So, part of my identity has always been influenced by my growing up Jewish, and as a minority. The other part of my identity has been a life steeped in a love for the arts, specifically visual arts. I can't remember a time in my life that I wasn't interested in art, wasn't thinking about art, and wasn’t making art.  Trouble was, I felt that I needed to touch others in a positive way, and it took me many, many years to realize that my art could do that. I had originally thought that art was a narcissistic pursuit. So, I worked as a graphic designer with the flawed thinking that that would be my avenue to reaching others, while also helping me earn my keep. During that time, I was still thinking about art, making art and hopefully improving in that endeavor. After 17 years as a graphic designer, I turned to my husband, Gil, and told him in no uncertain terms that I couldn't work in graphics anymore. When he expressed a bit of exasperation and stated that I had said the same before, I was unequivocal in my response. NO MORE! He got it. I then jumped in with both feet, painting, teaching art to adults, and leading tours at the Smithsonian National Portrait Gallery, where I have also been able to teach. I have now been working in my "new" career for almost as long as my first one. I love almost every minute of it. But now as to why I am here at TBS talking to you:
     I had no idea that my Jewish heritage could inspire a piece of art that could touch others, would stretch me out of my comfort zone, and would lead me to many other concepts in creativity. But inspiration comes from experience, and my experience was brought to bear in this piece perhaps more than any other experience I have had.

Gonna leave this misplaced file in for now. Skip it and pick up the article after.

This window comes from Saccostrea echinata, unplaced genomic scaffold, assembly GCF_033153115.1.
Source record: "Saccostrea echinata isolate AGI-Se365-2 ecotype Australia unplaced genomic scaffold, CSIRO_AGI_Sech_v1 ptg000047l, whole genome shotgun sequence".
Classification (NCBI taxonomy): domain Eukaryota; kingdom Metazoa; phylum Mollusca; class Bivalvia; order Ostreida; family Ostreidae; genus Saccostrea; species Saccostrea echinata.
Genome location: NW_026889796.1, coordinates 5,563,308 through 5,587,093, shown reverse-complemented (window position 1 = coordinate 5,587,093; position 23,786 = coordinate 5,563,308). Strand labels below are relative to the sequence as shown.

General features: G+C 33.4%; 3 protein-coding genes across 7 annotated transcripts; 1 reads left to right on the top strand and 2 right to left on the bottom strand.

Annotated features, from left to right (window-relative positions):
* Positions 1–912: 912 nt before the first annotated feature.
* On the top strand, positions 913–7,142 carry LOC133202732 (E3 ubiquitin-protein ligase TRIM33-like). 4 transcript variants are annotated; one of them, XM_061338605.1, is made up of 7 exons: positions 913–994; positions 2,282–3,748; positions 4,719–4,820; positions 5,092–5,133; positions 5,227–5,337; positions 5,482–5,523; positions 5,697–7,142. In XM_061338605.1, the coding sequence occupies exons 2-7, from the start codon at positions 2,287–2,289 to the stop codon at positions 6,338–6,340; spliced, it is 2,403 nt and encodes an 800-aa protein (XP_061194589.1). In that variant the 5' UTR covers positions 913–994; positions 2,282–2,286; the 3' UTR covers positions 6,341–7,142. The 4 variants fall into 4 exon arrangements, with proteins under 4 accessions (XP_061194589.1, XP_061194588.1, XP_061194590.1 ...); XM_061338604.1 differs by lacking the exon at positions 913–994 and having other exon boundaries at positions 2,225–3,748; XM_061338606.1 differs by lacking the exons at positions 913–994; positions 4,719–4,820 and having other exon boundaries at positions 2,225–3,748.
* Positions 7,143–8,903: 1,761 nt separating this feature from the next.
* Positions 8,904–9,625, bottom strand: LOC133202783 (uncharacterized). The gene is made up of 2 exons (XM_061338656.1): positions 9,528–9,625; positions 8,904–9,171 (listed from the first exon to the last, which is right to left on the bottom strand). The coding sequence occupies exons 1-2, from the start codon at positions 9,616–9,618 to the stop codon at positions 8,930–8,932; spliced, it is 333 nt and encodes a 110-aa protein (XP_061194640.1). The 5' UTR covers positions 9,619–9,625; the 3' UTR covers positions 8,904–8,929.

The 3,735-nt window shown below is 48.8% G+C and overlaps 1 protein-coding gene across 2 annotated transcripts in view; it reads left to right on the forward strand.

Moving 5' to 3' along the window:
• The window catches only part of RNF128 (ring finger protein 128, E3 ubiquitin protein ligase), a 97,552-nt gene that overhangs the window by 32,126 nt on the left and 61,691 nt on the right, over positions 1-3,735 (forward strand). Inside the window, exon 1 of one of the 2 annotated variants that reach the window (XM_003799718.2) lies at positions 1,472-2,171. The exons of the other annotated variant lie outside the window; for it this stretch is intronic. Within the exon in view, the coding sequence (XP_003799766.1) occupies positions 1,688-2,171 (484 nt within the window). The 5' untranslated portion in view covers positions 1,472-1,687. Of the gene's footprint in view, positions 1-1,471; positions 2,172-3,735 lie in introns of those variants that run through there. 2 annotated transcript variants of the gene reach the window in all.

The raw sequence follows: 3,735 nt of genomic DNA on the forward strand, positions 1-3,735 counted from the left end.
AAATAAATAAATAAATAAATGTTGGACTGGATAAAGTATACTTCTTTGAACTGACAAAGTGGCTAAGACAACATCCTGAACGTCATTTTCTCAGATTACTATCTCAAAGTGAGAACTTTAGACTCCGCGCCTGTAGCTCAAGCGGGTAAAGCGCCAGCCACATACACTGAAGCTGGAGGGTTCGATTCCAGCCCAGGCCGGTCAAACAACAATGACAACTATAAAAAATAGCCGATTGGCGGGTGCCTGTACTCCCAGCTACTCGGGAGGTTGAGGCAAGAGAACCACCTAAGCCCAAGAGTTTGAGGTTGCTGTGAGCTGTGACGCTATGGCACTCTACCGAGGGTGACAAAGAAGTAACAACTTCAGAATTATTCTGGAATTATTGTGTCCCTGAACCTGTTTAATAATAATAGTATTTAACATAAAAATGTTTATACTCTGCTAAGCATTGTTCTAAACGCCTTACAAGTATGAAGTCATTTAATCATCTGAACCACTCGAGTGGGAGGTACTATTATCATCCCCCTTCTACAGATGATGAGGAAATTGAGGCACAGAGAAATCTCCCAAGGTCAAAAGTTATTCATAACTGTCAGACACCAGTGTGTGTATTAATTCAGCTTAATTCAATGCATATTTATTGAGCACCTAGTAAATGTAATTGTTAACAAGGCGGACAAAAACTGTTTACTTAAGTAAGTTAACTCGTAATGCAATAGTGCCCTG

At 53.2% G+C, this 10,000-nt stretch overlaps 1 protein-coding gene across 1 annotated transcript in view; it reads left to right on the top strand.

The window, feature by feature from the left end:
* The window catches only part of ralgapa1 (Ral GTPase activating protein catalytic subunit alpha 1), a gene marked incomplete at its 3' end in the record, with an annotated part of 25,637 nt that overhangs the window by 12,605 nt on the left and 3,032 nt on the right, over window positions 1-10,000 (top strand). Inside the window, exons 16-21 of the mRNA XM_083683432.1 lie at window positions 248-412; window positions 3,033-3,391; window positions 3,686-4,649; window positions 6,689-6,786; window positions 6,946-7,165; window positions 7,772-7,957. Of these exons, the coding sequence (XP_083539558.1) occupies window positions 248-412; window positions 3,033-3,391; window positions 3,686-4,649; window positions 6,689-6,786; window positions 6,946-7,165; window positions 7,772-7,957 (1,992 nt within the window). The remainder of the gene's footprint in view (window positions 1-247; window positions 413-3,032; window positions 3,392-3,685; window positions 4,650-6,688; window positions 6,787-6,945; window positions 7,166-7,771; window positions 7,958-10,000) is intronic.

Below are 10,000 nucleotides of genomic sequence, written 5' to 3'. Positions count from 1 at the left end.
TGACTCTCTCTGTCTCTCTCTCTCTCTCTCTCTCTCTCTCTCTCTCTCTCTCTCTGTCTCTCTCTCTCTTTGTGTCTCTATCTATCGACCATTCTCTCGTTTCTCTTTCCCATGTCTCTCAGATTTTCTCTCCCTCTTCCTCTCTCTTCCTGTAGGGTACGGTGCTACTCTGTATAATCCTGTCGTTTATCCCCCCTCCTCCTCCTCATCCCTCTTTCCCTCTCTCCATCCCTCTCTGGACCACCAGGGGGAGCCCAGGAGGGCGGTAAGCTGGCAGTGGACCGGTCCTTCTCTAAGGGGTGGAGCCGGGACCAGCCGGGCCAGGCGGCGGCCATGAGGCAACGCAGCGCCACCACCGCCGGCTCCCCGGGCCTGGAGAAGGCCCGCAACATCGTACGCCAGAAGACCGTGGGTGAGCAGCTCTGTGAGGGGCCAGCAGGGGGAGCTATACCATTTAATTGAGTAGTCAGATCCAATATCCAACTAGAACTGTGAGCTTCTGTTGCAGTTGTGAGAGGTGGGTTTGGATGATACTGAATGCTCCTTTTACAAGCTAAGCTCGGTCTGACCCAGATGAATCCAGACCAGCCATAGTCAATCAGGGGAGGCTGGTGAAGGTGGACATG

In the fall of last year, I was selected to participate in an exhibition to commemorate the Holocaust. This exhibition was to take place at the Jewish Community Center in Fairfax. My first reaction, which prompted raucous laughter among my artist friends, was that I wasn't Jewish enough. I think that my discomfort was really based on the fact that I was not the child of a Holocaust survivor and that I had not lost any family in the Holocaust. Once I moved past that emotional stumbling block, I started thinking about what I may want to produce. I am not sure where the ideas came from, but come they did in a fast and furious manner. I was allowed two pieces in the exhibition and I knew that I could include a painting that I had already produced. The knowledge that I had a piece that was prepared and ready to go allowed me some creative freedom and relief to try something that may not work out. I am a landscape painter who has spent many years developing my skills in the medium of pastel. For this piece I wanted something that would require the viewer to be more involved with the work rather than just viewing it passively. Once I established that parameter, I began thinking of ways to encourage interaction in the work.